A special thank you and a Northern CEDC experience

A special thank you from the contest sponsors

For the last three months, the Classroom Energy Diet has aimed to increase energy awareness among Canadian students. As Canada’s energy landscape changes, it has never been more important to teach future generations the importance of energy literacy and conservation. Without dedicated students and teachers, like the participants of the Classroom Energy Diet Challenge, this task wouldn’t be possible. On behalf of Canadian Geographic Education and Shell Canada, a special thank you to the teachers who educated and empowered a future generation. We hope to see you all in 2015!


Canadian Geographic Education and Shell Canada


A CEDC experience in the North

The biking conditions in Yellowknife are getting a little muddy this time of year. But that doesn’t faze Denis Légère, a grade seven teacher at École William McDonald Middle School. The first-time Classroom Energy Diet Challenge participant would rather ride his bike than drive a ski-doo or four-by-four truck.

A self-proclaimed environmentalist, Légère takes every opportunity to engage his students in environmental lessons.

“Every chance I get, either in my community or in my school, to talk about the environment or anything related to it, I take it,” said Légère.

As leader of the school recycling green team, Légère saw the Classroom Energy Diet Challenge as a mere bonus to his other green initiatives. His classroom is a diverse one: two students are from Africa, one is from the Middle East and one student is from Asia — as well as several students that live off the grid in Yellowknife. The class also speaks French 25 per cent of the school week.

Because of this diversity, Légère says his students often arrive at interesting discussions involving energy and the environment. One such discussion, a topic for Canadians as well as Northerners, is the Alberta oilsands. The Slave River runs directly through Alberta and empties into Great Slave Lake, one of South-central Northwest Territories’ main freshwater sources.

“Every kid has a different perspective or opinion on the different energy sources out there,” said Légère.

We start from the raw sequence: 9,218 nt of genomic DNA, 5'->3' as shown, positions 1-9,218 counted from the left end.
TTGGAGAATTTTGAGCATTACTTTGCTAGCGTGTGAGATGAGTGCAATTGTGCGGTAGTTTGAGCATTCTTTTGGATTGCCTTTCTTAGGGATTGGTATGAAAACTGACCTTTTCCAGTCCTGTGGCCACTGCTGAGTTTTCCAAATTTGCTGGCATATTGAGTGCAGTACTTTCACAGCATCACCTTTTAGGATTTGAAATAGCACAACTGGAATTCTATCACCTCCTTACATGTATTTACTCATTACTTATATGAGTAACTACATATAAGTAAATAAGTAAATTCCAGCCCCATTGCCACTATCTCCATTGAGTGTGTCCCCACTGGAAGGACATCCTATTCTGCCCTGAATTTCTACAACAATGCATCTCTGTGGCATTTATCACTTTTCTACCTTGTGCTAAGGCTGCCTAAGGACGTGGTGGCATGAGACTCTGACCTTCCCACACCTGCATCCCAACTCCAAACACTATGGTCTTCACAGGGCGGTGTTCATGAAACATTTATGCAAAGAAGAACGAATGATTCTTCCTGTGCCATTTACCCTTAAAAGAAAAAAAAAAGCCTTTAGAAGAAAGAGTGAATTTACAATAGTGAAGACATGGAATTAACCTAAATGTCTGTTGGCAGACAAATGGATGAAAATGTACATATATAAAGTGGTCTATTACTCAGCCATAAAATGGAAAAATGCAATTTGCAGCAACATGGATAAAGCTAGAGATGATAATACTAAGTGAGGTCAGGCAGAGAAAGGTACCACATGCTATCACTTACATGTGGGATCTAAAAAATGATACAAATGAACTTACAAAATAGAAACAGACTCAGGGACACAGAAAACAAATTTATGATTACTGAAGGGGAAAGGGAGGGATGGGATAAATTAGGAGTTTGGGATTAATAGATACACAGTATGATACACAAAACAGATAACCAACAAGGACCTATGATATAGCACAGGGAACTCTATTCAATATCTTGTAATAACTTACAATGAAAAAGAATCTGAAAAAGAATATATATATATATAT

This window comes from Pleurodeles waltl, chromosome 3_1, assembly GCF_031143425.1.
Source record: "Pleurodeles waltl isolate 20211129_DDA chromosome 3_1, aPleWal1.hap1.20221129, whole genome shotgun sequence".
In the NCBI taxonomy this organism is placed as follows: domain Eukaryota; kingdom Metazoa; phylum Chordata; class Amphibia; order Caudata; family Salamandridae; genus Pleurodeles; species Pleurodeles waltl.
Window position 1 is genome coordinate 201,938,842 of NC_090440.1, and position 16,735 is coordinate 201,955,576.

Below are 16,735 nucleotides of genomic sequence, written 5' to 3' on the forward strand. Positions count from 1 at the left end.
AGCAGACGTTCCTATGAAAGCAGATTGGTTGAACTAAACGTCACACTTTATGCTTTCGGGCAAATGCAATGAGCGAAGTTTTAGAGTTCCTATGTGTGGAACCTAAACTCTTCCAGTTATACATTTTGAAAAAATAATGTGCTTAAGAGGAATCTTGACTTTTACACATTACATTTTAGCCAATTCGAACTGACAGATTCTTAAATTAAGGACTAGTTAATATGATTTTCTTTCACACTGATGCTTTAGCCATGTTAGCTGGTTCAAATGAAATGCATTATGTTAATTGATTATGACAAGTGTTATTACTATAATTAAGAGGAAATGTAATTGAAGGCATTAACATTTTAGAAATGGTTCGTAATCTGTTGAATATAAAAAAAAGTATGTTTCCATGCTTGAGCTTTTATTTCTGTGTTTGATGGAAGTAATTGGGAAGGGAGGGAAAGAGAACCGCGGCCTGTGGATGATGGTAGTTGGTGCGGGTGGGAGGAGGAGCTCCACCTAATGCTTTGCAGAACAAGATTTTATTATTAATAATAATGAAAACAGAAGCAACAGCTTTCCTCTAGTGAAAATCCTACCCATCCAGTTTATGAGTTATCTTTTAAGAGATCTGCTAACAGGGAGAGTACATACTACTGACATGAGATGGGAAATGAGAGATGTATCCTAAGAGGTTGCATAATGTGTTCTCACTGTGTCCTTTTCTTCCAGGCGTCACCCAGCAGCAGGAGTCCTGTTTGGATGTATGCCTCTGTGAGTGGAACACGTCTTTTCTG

A standout moment for Légère was when his students participated in a class assembly featuring a guest speaker who discussed well digging in Africa. After the presentation, each student in Légère’s class stood up and told the school just how much water went into producing various food products. A simple egg has a water footprint of 200 litres and a kilogram of milk uses 1,020 litres of water to produce.

“You could just see the kids talking amongst themselves and they were shocked at how much water it really takes,” he said. “It’s great to be able to spark discussion on this topic.”

Légère’s class is one of the only northern classrooms to participate in the CEDC challenge this year. For Légère, it’s not that teachers have a lack of interest in teaching energy issues in northern Canada, it’s that there are too many programs offered.

“There are so many things going on in the schools that you have to pick and choose and unfortunately, the environment usually takes a hit.”

Légère teaches his students how to think about energy and the environment in the hopes that his lessons will stay with them well into high school, and hopefully into their adult lives.

“I believe in global warming, and that it’s happening and it’s a major issue that we will all have to deal with it eventually,” he said. “So, why not start now?”


Photo: Proof submitted to the Green Innovations challenge by 7PIF of École William McDonald Middle School in Yellowknife, NWT.